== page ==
talk and insipid recitation of verses from the Bible. Their views on Christianity are as alien as the views of ISIS vis a vis Islam. (And do not get confused by conflating Hadith with The Qur’an).

    Reply
    1. Bosda November 18, 2015

      And yet, Democrats, including FDR (whom I admire for his Depression-era policies) are the most successful wartime leaders.

      Reply
      1. TheSkalawag929 November 18, 2015

        We have to be to get the country out of the messes republicans get us into.

        Reply
        1. Bosda November 19, 2015

          Agreed.

          Reply
      2. JPHALL November 18, 2015

        But unlike today’s Republicans, FDR did not rush to war. He let the Japanese attack and Hitler declare war against us.

        Reply
  11. Eleanore Whitaker November 18, 2015

    The GOP is already salivating and drooling to turn this attack into the World War III they’ve been predicting since Bush left office.

    Take a good, long, hard look at the faces of these terrorists. Remind of the same sneering, belligerent, right wingers who without their guns are about as useful as yesterday’s trash.

    But, as we all know, Lindsay Graham smells lots of profit from turning a terrorist attack into a fearmongering game to get the GOP another war.

    Remember one thing…every time you hear a traitor right winger bash the President of your country, ISIS knows they found another supporter.

    Reply
  12. Insinnergy November 18, 2015

    To people who have zero understanding of the suffering of war, it’s always easy to yell for more of it.

    I’m certain they’d have a different view if they actually had to fight it themselves on the ground…. or lived there and the drone strikes and bombs were falling on their heads, and killing their friends and family and neighbours who are innocent and just want to live their lives.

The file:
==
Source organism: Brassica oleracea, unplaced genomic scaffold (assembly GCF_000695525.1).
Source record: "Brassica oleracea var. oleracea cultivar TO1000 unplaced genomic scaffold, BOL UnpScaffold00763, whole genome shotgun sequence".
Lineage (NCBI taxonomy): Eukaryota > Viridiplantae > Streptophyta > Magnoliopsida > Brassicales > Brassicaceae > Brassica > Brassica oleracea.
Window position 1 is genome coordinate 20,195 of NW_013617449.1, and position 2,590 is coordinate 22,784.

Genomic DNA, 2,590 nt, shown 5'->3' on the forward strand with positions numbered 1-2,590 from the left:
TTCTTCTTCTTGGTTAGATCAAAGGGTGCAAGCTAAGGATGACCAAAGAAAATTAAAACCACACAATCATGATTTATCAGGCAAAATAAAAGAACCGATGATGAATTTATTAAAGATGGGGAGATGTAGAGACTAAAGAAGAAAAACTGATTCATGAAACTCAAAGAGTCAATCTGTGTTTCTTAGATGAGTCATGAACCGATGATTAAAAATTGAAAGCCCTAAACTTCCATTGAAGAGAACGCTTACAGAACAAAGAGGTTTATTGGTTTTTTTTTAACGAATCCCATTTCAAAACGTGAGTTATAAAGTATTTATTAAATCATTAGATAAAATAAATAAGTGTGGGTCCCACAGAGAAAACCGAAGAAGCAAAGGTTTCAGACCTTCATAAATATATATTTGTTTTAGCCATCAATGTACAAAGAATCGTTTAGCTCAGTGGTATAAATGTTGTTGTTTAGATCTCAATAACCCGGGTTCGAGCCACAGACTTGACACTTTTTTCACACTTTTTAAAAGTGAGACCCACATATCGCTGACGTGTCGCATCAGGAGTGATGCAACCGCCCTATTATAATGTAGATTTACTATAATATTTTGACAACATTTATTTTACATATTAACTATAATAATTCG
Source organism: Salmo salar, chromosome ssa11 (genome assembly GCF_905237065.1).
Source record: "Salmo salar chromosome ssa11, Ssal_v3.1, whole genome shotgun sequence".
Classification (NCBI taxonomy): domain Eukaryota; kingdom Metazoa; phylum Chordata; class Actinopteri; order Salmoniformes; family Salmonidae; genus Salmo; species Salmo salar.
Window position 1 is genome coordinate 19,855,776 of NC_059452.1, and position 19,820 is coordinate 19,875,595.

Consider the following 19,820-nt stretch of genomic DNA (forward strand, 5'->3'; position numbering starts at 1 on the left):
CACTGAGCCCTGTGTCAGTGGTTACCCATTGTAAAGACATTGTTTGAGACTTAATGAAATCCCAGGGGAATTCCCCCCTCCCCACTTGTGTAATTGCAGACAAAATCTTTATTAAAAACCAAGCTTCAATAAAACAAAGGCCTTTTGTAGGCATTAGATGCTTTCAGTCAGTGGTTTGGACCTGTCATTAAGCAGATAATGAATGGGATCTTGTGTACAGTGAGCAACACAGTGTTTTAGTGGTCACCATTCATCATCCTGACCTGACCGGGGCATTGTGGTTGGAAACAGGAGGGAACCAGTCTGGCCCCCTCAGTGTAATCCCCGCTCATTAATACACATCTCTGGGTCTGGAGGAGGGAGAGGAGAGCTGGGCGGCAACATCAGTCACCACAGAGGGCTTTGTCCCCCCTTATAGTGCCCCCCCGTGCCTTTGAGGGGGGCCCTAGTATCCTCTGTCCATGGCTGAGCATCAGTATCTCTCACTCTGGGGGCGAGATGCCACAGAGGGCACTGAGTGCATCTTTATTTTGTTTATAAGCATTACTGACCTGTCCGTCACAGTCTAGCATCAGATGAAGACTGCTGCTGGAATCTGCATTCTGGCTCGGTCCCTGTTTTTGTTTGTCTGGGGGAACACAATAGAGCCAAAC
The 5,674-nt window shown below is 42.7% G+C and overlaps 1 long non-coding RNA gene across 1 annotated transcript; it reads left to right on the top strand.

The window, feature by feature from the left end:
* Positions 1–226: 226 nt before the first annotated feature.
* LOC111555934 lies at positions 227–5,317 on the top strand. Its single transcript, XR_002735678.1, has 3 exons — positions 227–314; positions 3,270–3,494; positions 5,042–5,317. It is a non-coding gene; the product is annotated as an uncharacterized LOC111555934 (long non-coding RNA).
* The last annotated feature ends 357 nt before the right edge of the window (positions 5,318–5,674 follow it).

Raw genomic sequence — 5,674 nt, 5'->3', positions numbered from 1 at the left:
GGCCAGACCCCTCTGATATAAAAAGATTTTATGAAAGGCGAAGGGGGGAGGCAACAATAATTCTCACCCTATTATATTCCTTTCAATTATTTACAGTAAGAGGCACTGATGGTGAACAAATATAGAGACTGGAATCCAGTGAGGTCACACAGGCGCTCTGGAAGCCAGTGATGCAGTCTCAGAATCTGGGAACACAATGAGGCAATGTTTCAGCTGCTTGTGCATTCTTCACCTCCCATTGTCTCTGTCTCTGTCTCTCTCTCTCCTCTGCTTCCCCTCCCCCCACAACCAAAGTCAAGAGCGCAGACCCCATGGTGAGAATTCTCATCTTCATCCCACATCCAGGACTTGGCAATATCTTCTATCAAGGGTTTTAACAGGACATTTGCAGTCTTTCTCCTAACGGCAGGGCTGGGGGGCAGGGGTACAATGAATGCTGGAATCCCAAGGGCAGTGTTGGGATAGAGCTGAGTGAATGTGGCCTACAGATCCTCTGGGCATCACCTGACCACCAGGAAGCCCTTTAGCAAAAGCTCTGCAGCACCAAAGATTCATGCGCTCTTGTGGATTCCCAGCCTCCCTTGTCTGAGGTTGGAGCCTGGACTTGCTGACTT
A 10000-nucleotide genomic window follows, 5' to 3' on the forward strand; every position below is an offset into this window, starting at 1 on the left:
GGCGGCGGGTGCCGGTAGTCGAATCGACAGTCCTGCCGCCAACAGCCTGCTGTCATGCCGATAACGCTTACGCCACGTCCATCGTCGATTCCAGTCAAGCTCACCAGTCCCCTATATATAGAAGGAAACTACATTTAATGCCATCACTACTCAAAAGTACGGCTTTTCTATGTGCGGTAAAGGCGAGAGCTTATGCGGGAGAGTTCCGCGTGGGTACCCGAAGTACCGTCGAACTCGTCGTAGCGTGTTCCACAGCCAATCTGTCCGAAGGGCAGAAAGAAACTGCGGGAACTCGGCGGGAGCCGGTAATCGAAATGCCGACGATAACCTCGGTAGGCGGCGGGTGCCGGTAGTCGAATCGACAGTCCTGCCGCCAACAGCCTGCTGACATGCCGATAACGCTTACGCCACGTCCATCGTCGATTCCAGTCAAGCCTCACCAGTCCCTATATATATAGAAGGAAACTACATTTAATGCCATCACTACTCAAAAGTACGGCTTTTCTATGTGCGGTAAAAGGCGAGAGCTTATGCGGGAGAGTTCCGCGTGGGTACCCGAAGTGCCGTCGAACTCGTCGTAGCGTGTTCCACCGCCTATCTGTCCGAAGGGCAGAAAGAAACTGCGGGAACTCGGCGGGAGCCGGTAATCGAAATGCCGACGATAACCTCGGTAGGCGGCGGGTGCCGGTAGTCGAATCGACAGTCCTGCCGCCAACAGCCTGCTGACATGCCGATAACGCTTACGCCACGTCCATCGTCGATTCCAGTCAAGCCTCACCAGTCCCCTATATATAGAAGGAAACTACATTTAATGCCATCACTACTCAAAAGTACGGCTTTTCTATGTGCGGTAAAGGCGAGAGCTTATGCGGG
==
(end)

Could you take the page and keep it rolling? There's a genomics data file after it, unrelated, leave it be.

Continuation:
Jingoistic halfwit cowards.

    Reply
  13. Theodora30 November 18, 2015

    I appreciate the Isis : Islam :: KKK : Christianity analogy. Funny how the term “Christian terrorist” is never used even though there are plenty of contemporary examples of Christian domestic terrorists. A recent poll of law enforcement officers around our country showed that they rank threats from right wing domestic terrorist groups much more highly than they rank the threat from Isis, Al Qaeda, etc. We recently had Republican presidential candidates bow down to a pastor who advocates killing gay people. Instead of horrified ourptrage from the mainstream media or Democrats we get silence and and argument about calling the Paris bombers jihadists instead of Islamic terrorists. Christian terrorists are like Voldemort – “they who must not be named.”

    http://www.salon.com/2015/04/07/6_modern_day_christian_terrorist_groups_our_media_conveniently_ignores_partner/